But that’s not the whole story. Many people have no idea they are eligible for subsidized coverage or Medicaid until the mandate drives them to investigate options online or to consult with counselors ― at which point, these people are quite happy for the coverage.
Take the mandate away and they never take that step. In fact, there is some evidence that repeal would depress insurance enrollment because some Americans would believe, mistakenly, they could no longer get assistance. Something similar happened after welfare reform, in the 1990s, when a significant number of legal immigrants stopped applying for Medicaid even though their eligibility hadn’t changed.
Removing the mandate also has a secondary effect on the market, one that becomes more important over time. The people most likely to decline insurance are the ones in relatively good health. That forces insurers to raise premiums and, in some cases, to raise them preemptively, as many are doing right now because the Trump administration has signaled it won’t enforce the mandate aggressively.
Saying that all of the insurance losses the CBO attributes to repealing the mandate are the result of individuals not being ‘forced’ to buy insurance is at best incomplete and in reality quite duplicitous.
Craig Garthwaite, health economist at Northwestern University
Republican bills would cause premiums to rise for precisely this reason, the CBO and other experts say, pricing more and more people out of the market. (Eventually premiums would come down, but only because, thanks to weaker regulations, policies would be less generous and less available to people with pre-existing conditions.)
“The insurance market components of the ACA (the mandate, the subsidies, and the ban on pre-existing conditions) all work together – they are inexorably intertwined,” says Craig Garthwaite, a health economist at Northwestern University. “Saying that all of the insurance losses the CBO attributes to repealing the mandate are the result of individuals not being ‘forced’ to buy insurance is at best incomplete and in reality quite duplicitous.”
The CBO doesn’t parse out how much each of these factors matter. But one thing clear is that, over time, effects of the mandate per se would actually recede, relatively speaking, because other changes in the Republican bill would be taking effect. Tax credits for people who buy insurance would get smaller. Federal contributions to Medicaid would decline, creating shortfalls that would lead states to cut coverage.
In 2026, CBO predicts, 15 million out of 22 million newly uninsured would be people who would qualify for Medicaid if the Affordable Care Act remained in place. By and large, these would be people who had no affordable alternatives in the private market under GOP proposals.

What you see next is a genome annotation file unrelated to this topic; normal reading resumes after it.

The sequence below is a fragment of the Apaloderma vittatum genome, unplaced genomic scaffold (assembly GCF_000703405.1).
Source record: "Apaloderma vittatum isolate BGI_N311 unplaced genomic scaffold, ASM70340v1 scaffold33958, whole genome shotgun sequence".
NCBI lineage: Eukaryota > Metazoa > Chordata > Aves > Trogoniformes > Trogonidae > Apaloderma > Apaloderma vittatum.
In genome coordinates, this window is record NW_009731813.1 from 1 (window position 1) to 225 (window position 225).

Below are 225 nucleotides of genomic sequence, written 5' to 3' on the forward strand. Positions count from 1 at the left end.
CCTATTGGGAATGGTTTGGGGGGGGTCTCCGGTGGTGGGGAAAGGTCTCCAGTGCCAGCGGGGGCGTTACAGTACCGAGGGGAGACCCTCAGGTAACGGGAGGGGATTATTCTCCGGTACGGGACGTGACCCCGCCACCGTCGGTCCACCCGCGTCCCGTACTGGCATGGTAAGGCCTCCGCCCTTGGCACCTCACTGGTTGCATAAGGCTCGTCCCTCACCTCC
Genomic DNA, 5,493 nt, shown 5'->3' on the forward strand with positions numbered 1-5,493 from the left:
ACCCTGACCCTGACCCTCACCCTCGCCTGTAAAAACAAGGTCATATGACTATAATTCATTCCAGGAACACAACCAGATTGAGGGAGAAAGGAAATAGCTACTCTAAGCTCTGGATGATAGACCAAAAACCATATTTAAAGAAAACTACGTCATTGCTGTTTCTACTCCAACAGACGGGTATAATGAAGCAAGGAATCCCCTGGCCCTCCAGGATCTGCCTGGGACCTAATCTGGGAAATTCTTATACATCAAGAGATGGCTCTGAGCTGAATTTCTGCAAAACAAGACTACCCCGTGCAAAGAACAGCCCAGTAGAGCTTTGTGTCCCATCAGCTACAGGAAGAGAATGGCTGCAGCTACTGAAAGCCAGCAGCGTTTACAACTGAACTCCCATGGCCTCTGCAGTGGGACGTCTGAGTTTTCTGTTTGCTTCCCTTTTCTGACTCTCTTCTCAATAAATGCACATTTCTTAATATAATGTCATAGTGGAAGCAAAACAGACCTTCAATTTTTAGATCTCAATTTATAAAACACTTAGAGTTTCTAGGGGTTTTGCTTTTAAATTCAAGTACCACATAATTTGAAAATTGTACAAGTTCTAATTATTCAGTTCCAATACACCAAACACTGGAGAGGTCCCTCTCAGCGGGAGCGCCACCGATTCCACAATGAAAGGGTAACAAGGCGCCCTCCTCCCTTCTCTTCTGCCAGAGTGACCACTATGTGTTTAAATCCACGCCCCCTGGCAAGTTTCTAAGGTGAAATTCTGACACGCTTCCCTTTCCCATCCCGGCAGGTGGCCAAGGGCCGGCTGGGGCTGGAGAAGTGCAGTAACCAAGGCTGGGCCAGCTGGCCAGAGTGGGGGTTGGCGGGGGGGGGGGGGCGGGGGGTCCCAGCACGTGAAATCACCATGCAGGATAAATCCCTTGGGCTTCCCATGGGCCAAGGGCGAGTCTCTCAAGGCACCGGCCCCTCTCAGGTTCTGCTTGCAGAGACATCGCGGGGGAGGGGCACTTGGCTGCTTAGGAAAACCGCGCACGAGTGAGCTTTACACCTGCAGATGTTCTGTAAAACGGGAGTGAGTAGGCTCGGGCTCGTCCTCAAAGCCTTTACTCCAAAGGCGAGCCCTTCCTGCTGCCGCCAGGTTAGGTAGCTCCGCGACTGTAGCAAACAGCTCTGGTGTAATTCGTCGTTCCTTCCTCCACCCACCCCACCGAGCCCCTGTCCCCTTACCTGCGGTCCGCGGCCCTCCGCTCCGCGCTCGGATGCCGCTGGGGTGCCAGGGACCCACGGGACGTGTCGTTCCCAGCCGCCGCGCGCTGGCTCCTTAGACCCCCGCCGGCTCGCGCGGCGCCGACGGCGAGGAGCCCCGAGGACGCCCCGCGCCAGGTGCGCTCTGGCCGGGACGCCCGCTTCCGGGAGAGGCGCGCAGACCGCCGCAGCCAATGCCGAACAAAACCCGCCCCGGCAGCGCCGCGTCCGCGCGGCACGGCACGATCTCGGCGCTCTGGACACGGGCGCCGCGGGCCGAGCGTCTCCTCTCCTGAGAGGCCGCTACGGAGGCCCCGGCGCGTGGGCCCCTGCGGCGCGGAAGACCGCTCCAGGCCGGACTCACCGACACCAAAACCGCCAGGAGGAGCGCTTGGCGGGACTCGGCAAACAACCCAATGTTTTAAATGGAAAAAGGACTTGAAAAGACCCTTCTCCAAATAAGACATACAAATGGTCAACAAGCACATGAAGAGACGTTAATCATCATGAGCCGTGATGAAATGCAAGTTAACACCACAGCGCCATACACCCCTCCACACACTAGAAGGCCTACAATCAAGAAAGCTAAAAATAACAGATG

As Loren Adler, associate director of the USC-Brookings Schaeffer Initiative on Health Policy noted on Twitter, “the main issue is many who lose coverage w/mandate repeal would lose coverage due to other [repeal] provisions regardless.”
Reality: Honest Defenses Of The GOP Bill Aren’t Very Popular
An intellectually honest defense of Republican repeal plans is that they would mean fewer regulations of health insurance, lower taxes on corporations and the wealthy, and less government spending. Conservatives would argue these steps free up resources for other purposes and improves the economy, in ways that would ultimately matter more than making sure people have health insurance. Another intellectually honest defense of the GOP proposals is more philosophical ― that healthy and wealthy people shouldn’t have to spend as much as they do now, in order to subsidize the costs of the sick and the poor.
A different, but still intellectually coherent, argument for repeal focuses on the individual mandate specifically ― not on whether it works but on whether it should even exist. Many conservatives think it’s just plain wrong to penalize people for tuning down insurance. On that point, at least, it’s quite possible a majority of Americans agree.
Sometimes Republican leaders and their allies make these arguments explicitly. But it turns out most people think health insurance is pretty important. And now that the Affordable Care Act has made coverage more available, they don’t want to give it up, particularly if Republicans aren’t proposing to put something better in its place. That is probably why GOP leaders keep insisting their bills won’t leave millions struggling to pay for medical care, when that is exactly what those proposals would do.